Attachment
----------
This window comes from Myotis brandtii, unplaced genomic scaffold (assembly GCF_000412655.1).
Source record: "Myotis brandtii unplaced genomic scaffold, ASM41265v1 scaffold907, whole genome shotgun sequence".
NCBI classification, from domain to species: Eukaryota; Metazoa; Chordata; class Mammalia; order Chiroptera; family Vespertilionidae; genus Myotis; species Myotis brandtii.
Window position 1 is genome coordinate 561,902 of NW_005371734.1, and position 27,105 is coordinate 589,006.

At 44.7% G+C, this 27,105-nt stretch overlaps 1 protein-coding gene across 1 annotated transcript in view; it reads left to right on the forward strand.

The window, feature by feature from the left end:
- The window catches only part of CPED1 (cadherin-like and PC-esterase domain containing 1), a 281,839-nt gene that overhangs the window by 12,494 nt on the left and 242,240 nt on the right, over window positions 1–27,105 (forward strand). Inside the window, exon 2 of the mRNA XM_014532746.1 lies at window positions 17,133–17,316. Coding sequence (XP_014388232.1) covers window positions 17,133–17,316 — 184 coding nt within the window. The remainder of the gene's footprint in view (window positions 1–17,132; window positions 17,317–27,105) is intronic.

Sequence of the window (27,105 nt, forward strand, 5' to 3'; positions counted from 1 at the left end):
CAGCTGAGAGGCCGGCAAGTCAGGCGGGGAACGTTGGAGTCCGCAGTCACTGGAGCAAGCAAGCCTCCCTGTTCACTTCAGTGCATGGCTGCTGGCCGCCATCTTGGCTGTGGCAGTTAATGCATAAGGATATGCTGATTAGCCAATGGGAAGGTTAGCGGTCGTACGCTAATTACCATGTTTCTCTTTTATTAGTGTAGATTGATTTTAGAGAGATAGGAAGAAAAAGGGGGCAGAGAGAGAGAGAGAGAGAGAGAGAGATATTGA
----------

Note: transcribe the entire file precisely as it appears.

This window comes from Myotis brandtii, unplaced genomic scaffold (assembly GCF_000412655.1).
Source record: "Myotis brandtii unplaced genomic scaffold, ASM41265v1 scaffold907, whole genome shotgun sequence".
NCBI classification, from domain to species: Eukaryota; Metazoa; Chordata; class Mammalia; order Chiroptera; family Vespertilionidae; genus Myotis; species Myotis brandtii.
Window position 1 is genome coordinate 561,902 of NW_005371734.1, and position 27,105 is coordinate 589,006.

At 44.7% G+C, this 27,105-nt stretch overlaps 1 protein-coding gene across 1 annotated transcript in view; it reads left to right on the forward strand.

The window, feature by feature from the left end:
- The window catches only part of CPED1 (cadherin-like and PC-esterase domain containing 1), a 281,839-nt gene that overhangs the window by 12,494 nt on the left and 242,240 nt on the right, over window positions 1–27,105 (forward strand). Inside the window, exon 2 of the mRNA XM_014532746.1 lies at window positions 17,133–17,316. Coding sequence (XP_014388232.1) covers window positions 17,133–17,316 — 184 coding nt within the window. The remainder of the gene's footprint in view (window positions 1–17,132; window positions 17,317–27,105) is intronic.

Sequence of the window (27,105 nt, forward strand, 5' to 3'; positions counted from 1 at the left end):
CAGCTGAGAGGCCGGCAAGTCAGGCGGGGAACGTTGGAGTCCGCAGTCACTGGAGCAAGCAAGCCTCCCTGTTCACTTCAGTGCATGGCTGCTGGCCGCCATCTTGGCTGTGGCAGTTAATGCATAAGGATATGCTGATTAGCCAATGGGAAGGTTAGCGGTCGTACGCTAATTACCATGTTTCTCTTTTATTAGTGTAGATTGATTTTAGAGAGATAGGAAGAAAAAGGGGGCAGAGAGAGAGAGAGAGAGAGAGAGAGATATTGA